Running Festival notes: Hopkins student Tropf, McDaniel professor Baage win marathon

Experience some of the sights and sounds of the Baltimore Running Festival leading up to the beginning of the full marathon. (Ulysses Muñoz / Baltimore Sun)

To understand Jordan Tropf's devotion to running, start with another of his loves.

Around his junior year of high school, Tropf went to cross country camp in Northeast Ohio. He met a girl there. Her name was Hannah Neczypor. She was from Cuyahoga County, like him. They started dating a year later.


In 2010, Tropf headed to the Naval Academy while Neczypor finished up high school. A year later, the high school sweethearts found themselves only an hour apart, close enough that, after a long run, they could've met each other halfway in Prince George's County. Which wasn't out of the question, either: Tropf was on the Midshipmen's cross country team; Neczypor did both cross country and track and field at Georgetown.

"She is definitely the better half of this relationship," Tropf said of his fiancée as a runner. Never mind that Tropf had just won Saturday's Baltimore Marathon, edging two-time champion Dave Berdan of Owings Mills by over three minutes with a time of 2 hours, 29 minutes, 6 seconds.


What he might have lacked in long-distance experience locally — Tropf never had competed in the Baltimore Running Festival — he more than made up for in accomplishments elsewhere. In this past April's Boston Marathon, he was Maryland's top finisher, placing 51st overall. Two weeks ago, he ran the Chicago Marathon and came in 58th.

Jordan Tropf, the male winner of the 17th Baltimore Marathon, runs down the chute to the finish line.
Jordan Tropf, the male winner of the 17th Baltimore Marathon, runs down the chute to the finish line. (Algerina Perna / Baltimore Sun)

In both races, Tropf had finished in under 2 hours, 30 minutes. Do that again Saturday, he told himself, and "I knew I'd be competitive." That might have been underselling it: After his first 5 or 6 miles, there was no runner within sight of the tall guy in the Navy singlet.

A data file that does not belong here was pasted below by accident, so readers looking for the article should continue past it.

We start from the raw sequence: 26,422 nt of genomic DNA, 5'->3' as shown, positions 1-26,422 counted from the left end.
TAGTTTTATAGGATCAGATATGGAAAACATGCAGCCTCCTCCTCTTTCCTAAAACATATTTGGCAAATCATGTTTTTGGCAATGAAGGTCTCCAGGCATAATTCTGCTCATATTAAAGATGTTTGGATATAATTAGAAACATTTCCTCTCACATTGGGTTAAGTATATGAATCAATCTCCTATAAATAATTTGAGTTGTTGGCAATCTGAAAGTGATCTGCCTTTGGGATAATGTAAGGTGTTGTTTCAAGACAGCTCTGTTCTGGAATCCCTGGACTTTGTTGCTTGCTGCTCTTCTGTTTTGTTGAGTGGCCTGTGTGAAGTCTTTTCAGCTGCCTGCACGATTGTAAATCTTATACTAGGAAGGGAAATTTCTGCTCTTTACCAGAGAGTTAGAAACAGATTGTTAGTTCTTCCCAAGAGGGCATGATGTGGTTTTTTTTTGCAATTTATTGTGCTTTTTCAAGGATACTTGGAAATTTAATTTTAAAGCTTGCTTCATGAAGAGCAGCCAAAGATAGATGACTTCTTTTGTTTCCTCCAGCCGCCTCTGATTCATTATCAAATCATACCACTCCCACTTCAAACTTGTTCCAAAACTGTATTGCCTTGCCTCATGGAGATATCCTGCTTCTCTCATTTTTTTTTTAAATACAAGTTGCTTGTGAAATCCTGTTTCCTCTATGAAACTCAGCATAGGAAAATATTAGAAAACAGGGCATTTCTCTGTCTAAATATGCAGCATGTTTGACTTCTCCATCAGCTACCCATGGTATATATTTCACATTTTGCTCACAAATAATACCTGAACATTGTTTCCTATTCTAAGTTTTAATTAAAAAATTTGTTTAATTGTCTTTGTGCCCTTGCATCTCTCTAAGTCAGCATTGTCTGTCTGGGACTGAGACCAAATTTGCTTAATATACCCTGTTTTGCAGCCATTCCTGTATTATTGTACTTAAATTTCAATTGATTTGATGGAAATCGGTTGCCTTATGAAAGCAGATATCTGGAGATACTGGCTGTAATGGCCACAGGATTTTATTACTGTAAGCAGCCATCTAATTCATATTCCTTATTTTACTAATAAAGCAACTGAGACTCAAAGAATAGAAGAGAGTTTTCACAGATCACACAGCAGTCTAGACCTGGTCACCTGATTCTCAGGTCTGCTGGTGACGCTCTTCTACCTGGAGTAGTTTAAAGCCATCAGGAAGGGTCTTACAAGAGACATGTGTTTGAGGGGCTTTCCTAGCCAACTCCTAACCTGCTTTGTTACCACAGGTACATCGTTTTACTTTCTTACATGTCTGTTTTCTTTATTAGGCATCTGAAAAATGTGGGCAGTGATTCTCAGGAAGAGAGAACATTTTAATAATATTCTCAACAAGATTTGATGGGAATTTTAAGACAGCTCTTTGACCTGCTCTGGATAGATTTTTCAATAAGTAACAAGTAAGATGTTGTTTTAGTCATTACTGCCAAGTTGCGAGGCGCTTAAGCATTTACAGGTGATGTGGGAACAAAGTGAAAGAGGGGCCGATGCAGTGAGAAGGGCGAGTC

"All I remember is starting this race and looking around and thinking, 'Where is everybody?'" the Fells Point resident said. "It made me a little nervous, just because I don't want to go out there and torch myself early on. But I just stayed focused, tried to keep that lead, keep trucking."

He reached the halfway point in 72 minutes, his benchmark for the 26.2-mile distance, and steeled himself for the hills ahead.

Behind him was Berdan — on pace, for at least the early going, to finish around 2 hours, 29 minutes.

"I was just kind of thinking, 'Hopefully, he's going a little too fast and I can catch him later.' He definitely slowed down a lot," said Berdan, who finished almost seven minutes ahead of third-place Michael Wardian, 43, of Arlington, Va. "But I slowed down, too."

Berdan never passed Tropf. The only one who did: a member of the first-place Falls Road Running marathon relay team. It was late in the race, and Tropf started to worry.

The passerby told him not to.

"You know what?" Tropf recalled thinking. "I really appreciate you telling me that."

It had been a long road to the finish line. After graduating from the Naval Academy in 2014, he enrolled at the Johns Hopkins University School of Medicine, deferring his active-duty service obligations until next year. All the while, he's kept running — in the city, on the trails at Patapsco Valley State Park, wherever and whenever he can.

Over the summer, surgery rotations and interviews for residency positions left precious little time during normal waking hours to run. So he'd get up at 3 or 4 a.m. some days to get his miles in.

"He is the most consistent marathon runner I think I've ever met," Neczypor said.


Victory didn't change the couple's weekend plans. They said they planned to relax and chow down on some food for the rest of Saturday, then rest up for the next big race.

After all, Neczypor would be running the Marine Corps Marathon on Sunday.

No repeat: Tropf's triumph marked the second straight year a runner with ties to the Navy has won.

In 2016, Lt. Patrick Hearn, a graduate of Glenelg High and Maryland who now serves as an analyst for the Navy's independent assessment science and engineering command in California, posted a marathon-best time of 2:26:18.

Hearn was selected to be part of the Navy team competing in the Marine Corps Marathon on Sunday and did not race in Baltimore.

Other winners: Silvia Baage, 36, of Rockville, a French professor at McDaniel, won the women's marathon with a personal-record time of 2:58:36. Beth Dollas, 40, of Amesbury was second, followed by Shannon Pyles, 31, of Baltimore.

Matt Jablonski, 25, of Cockeysville won the men's half-marathon (1:08:50), while Jennifer Paul, 30, of Washington took the women's event (1:23:46).

In the 5K, the top finishers were Andrew Madison, 30, of Catonsville and Laura Mortimer, 32, of Baltimore. Madison finished the 3.1 miles in 16:18, and Mortimer in 19:21.

Four years ago, the Baltimore Running Festival lost its title sponsor and along with it the cash purses that drew elite marathoners to the city’s signature foot race.

Recommended on Baltimore Sun